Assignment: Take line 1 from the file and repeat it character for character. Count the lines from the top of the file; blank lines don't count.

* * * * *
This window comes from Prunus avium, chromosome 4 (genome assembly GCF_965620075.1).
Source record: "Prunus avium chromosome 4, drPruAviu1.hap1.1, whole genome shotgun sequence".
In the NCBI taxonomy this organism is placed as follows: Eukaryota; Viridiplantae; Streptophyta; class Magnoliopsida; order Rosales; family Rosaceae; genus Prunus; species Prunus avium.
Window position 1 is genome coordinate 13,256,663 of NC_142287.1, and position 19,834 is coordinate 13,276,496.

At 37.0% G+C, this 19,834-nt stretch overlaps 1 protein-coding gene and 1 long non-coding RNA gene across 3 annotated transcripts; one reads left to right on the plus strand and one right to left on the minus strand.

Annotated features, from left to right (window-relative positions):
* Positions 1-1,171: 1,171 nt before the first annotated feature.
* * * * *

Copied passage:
This window comes from Prunus avium, chromosome 4 (genome assembly GCF_965620075.1).